Unraveling the Legal Tapestry: The Supreme Court’s Examination of Extrajudicial Confession in Prabhatbhai Aatabhai Dabhi v. State of Gujarat. In this case, the Supreme Court recently undertook a comprehensive investigation of the quality and credibility of an extra-judicial confession in the quest for justice. The case featured the alleged assault and subsequent death of Hukabhai with the appellant, Prabhatbhai Aatabhai Dabhi as the focus of the legal scrutiny.
The prosecution’s case depended on an extrajudicial confession given by the accused in front of two important witnesses PW-2 Kalabhai, the deceased’s brother and PW-3 Ramabhai, a close acquaintance as the story unfolded in court. This uncommon scenario prompted the Supreme Court to call into question the legitimacy of such confessions throwing doubt on the veracity of remarks made to people close to the deceased.
This article dives into the case’s intricate details looking at the prosecution’s reliance on a purported confession, the recovery of a weapon and the existence of bloodstains on the accused’s clothing. The Supreme Court’s astute observations and critical analysis highlight the difficulties faced by the unusual circumstances surrounding the confession and the contradictions in the evidence presented.
Finally, this article reveals the legal saga’s culmination disclosing the Supreme Court’s decision that the prosecution failed to prove the appellant’s guilt beyond a reasonable doubt. The acquittal of Prabhatbhai Aatabhai Dabhi raises serious concerns regarding the severe standards required for extra-judicial confessions as well as the need for unassailable evidence in criminal prosecutions.
Prabhatbhai Aatabhai Dabhi v. State of Gujarat
Petitioner: Prabhatbhai Aatabhai Dabhi
Respondents: State Of Gujarat
Court: Supreme Court
Coram: Justices Abhay S. Oka and Justice Pankaj Mithal
Case no.: Criminal Appeal No.1926 Of 2011
Citation: 2023 LiveLaw (SC) 989
Date of Judgement: 8th November 2023
- On October 28, 1997, Abhabhai, the appellant and Bhemabhai allegedly got into a fight after drinking alcohol.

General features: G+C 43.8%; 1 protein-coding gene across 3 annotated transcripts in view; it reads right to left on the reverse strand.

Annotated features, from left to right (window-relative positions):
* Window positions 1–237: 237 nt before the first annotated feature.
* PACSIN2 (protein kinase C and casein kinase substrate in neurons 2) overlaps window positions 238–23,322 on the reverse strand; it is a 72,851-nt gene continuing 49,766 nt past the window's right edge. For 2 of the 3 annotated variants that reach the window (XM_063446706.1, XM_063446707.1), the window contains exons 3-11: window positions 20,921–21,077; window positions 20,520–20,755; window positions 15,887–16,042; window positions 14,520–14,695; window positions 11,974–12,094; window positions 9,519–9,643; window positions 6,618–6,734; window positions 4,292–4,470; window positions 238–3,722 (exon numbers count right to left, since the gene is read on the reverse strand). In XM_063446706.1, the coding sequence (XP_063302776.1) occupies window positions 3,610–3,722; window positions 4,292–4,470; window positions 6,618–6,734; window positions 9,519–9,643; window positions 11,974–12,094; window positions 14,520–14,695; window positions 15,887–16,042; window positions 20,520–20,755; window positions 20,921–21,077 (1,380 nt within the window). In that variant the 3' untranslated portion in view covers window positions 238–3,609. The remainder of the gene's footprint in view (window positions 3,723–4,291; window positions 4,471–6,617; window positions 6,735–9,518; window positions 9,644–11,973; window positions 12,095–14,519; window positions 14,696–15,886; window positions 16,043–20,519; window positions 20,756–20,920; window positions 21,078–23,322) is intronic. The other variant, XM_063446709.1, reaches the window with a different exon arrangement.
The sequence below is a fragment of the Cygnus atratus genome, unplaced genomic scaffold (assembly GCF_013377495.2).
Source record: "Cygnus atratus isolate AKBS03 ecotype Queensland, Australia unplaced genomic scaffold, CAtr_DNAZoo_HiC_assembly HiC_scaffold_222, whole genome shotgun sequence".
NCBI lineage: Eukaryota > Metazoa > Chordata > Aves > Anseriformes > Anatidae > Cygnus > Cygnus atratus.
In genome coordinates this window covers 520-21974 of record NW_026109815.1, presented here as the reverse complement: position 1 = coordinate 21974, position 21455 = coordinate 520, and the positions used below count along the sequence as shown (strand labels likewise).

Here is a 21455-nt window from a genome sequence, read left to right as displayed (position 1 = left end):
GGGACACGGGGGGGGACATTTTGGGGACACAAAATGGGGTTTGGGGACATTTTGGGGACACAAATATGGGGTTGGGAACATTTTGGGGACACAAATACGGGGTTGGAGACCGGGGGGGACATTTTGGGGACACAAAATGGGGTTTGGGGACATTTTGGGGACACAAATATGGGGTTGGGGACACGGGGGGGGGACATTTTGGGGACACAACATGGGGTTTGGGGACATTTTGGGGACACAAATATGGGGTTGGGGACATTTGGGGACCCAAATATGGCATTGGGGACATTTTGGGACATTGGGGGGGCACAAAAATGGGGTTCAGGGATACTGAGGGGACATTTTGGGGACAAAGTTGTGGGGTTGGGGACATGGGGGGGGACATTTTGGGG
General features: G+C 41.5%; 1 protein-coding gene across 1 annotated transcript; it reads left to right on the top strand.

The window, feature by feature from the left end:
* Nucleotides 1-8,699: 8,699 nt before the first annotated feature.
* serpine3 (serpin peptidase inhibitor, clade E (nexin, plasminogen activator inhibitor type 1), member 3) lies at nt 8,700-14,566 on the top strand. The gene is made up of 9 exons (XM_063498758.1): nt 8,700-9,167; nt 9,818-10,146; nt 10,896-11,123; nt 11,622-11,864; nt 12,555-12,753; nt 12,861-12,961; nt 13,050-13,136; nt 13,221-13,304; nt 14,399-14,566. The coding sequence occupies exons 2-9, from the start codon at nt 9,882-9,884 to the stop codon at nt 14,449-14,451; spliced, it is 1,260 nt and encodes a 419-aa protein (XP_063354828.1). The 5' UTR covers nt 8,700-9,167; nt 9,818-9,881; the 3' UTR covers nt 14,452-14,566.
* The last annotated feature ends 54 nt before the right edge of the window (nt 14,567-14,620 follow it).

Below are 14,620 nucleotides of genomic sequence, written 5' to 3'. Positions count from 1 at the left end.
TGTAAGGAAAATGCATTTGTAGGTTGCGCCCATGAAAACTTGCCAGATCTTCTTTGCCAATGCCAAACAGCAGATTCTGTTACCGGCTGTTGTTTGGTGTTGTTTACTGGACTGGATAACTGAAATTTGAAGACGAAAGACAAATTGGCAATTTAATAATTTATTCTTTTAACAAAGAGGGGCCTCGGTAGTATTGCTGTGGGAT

- Hukabhai sided with Abhabhai after the Sarpanch filed a complaint.
- According to the prosecution, this was the likely cause of the tragic altercation on November 12.
- Hukabhai died on November 12, 1997.
- The testimony of two important witnesses PW-2 Kalabhai, the deceased’s brother and PW-3 Ramabhai, a resident of the same hamlet was highly weighted in the trial.
- According to the prosecution’s case, Hukabhai was reportedly assaulted by the appellant who was armed with a bamboo stick.
- According to eyewitnesses, the accused followed Hukabhai to his field at 3:00 p.m. and returned to the hamlet around 6:30 p.m. with the same stick.
- The prosecution also claimed that the appellant admitted to the assault in front of PW-2, PW-3 and another person named Ratabhai.
- The appellant was convicted under Section 302 by the trial court and the verdict was upheld by the High Court of Gujarat.
- Aggrieved by the order of the High Court, the Appellant has filed an appeal before the Supreme Court.
Reliance By Prosecution:
The prosecution relied on:
(a) an extrajudicial confession allegedly made by the accused before PW-2 and PW-3.
(b) The recovery of an axe at the request of the appellant-accused combined with evidence from PW-5-Chanchalben who claimed that the same axe was taken away by the appellant from her house.
(c) Blood stains found on the appellant’s clothes.
Observations Made By The Supreme Court: